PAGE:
This week, Canada’s Parliament voted to label China’s treatment of its Uyghur Muslim minority as “genocide.” This makes Canada the second country in the world after the United States to describe Beijing’s egregious repression as it is.
A bit of caution first before we hail this milestone moment. We need to realize Canada’s stance is not as exemplary and courageous as it appears. Canada’s bravery to rebuke Beijing is deceptive.
The sobering reality is that Canada’s so-called “liberal” government led by Prime Minister Justin Trudeau, a beloved fandom of the global left, hid from this vote.
“I abstain on behalf of the Government of Canada,” said Marc Garneau, Canada’s foreign minister, shamelessly making known the government’s position. Last week, when cornered in Parliament, Trudeau, who governs without a majority, protested that that “genocide” is an “extremely loaded” term. More study of the issue was needed, he said.
Nevertheless, this week Canada’s 229 lawmakers, including those from Trudeau’s camp, plowed ahead and passed the vote to rebuke Beijing.
“Parliament has no power tools to force the Canadian government to bring real punitive sanctions or penalties.”
For relentless and committed campaigners of Uyghur freedoms, not politicians, a first hurdle has been cleared. However, the vote is “non-binding,” meaning for now parliament has no power tools to force the Canadian government to bring real punitive sanctions or penalties on Chinese officials alleged to be carrying out the Uyghur repression.
This is awful hypocrisy considering that in October 2020, Canada´s government swiftly slapped stiff financial penalties and froze assets of 11 Belarus high-ranking government officials. The officials allegedly facilitated the rigging of Belarus presidential elections and the violent bashing of protesters that followed..
Contrast that with the Xinjiang region where Xi Jinping and the Chinese Communist Party are accused by Amnesty International of jailing up to 1 million Uyghur Muslims in opaque “re-education camps.” And Canada casually says genocide is an “extremely loaded term.”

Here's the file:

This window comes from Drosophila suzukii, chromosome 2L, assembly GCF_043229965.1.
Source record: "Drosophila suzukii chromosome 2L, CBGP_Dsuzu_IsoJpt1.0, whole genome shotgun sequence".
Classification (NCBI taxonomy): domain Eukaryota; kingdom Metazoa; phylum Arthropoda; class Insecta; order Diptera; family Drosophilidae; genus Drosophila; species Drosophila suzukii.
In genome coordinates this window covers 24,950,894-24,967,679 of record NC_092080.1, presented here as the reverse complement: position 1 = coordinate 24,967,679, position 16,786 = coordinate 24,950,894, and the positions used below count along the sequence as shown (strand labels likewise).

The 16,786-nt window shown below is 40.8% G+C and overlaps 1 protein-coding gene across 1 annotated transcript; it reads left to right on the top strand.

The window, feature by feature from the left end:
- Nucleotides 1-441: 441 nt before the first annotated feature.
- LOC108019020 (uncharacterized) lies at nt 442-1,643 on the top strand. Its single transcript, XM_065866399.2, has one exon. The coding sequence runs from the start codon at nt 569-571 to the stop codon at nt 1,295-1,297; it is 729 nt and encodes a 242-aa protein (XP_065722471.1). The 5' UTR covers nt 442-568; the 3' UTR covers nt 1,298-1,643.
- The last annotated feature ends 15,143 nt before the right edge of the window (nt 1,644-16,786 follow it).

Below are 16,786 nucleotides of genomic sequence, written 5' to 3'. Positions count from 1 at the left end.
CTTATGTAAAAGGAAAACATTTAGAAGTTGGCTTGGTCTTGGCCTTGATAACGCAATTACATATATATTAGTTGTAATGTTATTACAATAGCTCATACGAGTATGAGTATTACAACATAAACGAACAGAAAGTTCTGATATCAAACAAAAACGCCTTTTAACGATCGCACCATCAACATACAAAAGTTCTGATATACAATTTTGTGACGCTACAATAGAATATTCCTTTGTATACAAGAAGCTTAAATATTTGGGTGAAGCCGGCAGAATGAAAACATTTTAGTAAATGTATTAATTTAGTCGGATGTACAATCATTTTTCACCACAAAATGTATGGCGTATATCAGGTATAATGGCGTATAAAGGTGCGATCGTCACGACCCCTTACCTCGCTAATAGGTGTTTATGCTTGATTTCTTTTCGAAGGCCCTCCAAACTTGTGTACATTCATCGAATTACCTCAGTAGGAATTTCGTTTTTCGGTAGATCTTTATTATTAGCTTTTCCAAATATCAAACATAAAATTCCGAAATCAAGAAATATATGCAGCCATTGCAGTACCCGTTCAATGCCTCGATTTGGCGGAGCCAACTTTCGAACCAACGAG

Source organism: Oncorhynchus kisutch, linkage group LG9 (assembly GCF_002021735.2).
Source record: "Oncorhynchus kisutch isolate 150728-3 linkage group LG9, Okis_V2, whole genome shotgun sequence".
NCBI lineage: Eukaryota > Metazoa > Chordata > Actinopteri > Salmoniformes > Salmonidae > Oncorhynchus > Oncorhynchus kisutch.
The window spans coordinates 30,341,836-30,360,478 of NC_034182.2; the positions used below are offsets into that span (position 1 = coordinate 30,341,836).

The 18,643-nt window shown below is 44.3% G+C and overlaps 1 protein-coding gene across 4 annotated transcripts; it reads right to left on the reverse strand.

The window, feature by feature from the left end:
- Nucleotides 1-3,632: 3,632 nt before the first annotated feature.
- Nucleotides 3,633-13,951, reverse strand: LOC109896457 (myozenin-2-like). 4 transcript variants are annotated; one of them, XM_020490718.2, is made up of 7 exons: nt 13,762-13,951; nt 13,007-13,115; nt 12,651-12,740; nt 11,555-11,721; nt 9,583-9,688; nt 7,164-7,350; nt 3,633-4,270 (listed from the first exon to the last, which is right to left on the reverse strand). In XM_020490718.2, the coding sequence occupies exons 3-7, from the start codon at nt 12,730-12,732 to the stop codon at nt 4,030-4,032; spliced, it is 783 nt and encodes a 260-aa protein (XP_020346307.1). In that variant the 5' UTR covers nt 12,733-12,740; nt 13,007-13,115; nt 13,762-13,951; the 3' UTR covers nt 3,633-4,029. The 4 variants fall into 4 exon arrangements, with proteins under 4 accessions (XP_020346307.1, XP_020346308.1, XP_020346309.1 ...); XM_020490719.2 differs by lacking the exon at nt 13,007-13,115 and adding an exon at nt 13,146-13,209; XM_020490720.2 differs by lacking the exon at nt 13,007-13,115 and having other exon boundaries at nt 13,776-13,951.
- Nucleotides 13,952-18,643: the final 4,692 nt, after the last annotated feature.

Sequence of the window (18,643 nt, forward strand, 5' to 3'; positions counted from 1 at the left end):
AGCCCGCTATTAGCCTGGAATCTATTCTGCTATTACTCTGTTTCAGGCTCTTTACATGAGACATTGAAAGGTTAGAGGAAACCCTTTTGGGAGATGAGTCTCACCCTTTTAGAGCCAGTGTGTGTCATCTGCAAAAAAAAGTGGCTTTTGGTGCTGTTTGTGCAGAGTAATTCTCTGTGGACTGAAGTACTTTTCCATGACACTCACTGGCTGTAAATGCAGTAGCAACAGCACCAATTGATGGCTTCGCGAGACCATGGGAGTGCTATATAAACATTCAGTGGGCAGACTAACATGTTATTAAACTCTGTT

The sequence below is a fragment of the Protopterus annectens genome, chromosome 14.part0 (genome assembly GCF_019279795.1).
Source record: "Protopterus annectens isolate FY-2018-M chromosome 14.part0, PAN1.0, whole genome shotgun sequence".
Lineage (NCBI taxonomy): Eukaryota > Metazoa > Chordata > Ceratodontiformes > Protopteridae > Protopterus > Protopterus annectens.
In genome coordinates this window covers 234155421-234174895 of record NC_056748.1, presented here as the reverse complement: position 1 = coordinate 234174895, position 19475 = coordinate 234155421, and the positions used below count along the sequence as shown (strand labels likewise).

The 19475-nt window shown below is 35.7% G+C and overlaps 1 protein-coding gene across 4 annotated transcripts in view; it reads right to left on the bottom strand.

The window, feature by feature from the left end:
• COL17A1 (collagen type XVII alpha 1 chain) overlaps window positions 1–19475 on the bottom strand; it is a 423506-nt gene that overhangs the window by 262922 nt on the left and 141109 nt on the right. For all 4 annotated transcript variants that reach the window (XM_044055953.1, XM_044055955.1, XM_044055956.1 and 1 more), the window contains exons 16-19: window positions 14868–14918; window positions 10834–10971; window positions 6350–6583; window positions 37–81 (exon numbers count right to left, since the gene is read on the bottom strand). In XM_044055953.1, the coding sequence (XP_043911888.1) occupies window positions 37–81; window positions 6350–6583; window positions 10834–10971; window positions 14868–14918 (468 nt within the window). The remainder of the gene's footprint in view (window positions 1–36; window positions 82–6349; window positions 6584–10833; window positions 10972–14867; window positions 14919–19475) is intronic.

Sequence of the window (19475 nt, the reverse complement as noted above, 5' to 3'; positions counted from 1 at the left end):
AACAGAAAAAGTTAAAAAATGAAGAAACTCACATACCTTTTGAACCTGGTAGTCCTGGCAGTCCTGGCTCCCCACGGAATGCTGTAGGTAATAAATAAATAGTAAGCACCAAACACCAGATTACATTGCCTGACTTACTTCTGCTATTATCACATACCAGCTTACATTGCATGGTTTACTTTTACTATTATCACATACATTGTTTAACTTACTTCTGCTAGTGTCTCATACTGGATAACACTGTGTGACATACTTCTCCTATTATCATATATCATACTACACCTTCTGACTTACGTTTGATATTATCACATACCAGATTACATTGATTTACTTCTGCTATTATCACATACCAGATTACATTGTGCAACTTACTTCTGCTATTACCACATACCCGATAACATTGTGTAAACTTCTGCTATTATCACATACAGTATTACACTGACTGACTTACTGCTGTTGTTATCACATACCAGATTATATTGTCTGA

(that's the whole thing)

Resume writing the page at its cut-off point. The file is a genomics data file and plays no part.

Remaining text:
Too much praise also must not be lavished on Canada’s opposition Conservative lawmakers who successfully tabled this vote and ensured Beijing is censured for its despicable behavior in Xinjiang.
Canada’s Liberal prime minister’s star is in a freefall thanks to embarrassing corruption exposures and past racist blackface tropes. The Canadian Conservatives are smelling blood, going for the kill and eyeing a snap election victory, hence pretending to act saintly and push motions about the Uyghurs’ pain in Beijing’s mass camps. “The (Canadian) government needs to stand up for what’s right. There is real suffering going on in China, there’s a genocide happening,” said Erin O’Toole, the Conservative leader itching to be the next prime minister.
This is some posturing.
The last Conservative government to rule Canada is known too for tactically refraining from discussing Beijing’s appalling behavior in Hong Kong as far back as 2014. The same brush also paints former U.S. President Donald Trump, who wasted no time in July 2020 to levy human rights penalties on senior Chinese cadres connected to Uyghur ethnic cleansing. Of course, for Trump and then-U.S. Secretary of State Mike Pompeo, this was a calibrated act to appear tough on Beijing ahead of the November elections.
We infer this due to America´s blissful dalliance with Saudi Arabia in the face of global furor following the murder of journalist Jamal Khashoggi.
There is no prize for guessing why the Canadian government abdicated itself from this vote and is at variance with its Parliament.
“When it comes to Beijing, Canada’s fear is intertwined with trade money and a rising phenomenon of hostage-taking.”
When it comes to Beijing, Canada’s fear is intertwined with trade money and a rising phenomenon of hostage-taking.
The Canadian government cannot look Xi Jinping in the eye and demand answers on the Uyghurs’ mass-jail camps, lest the Chinese Communist Party is further irritated. When in December 2018 Canada arrested Meng Wanzhou, the daughter of Huawei’s founder, enforcing a warrant issued by the U.S., Beijing bared its teeth. Suddenly, China banned the importation of pig-feed canola seed from Canada. Overnight, a $3 billion commercial transaction was scuttled.
Canada is facing a classic Catch-22 situation. China knows this. After this week’s vote, Beijing’s ambassador to Canada dialed out ferocious threats: “The Canadian side’s attempt to contain China’s development through the Xinjiang-related motion will never succeed. Stop interfering in China’s internal affairs, stop engaging in anti-China farce, otherwise, they will end up humiliating themselves.”
Canada’s Parliament did the right thing, sidestepping its government and calling out Beijing’s pillaging of Uyghur freedoms.
Ray Mwareya is the 2016 recipient of the U.N. Correspondents Association Media Prize. He is a financial journalist whose works appear in Al Jazeera and Newsweek. Follow him on Twitter: @rmwareya.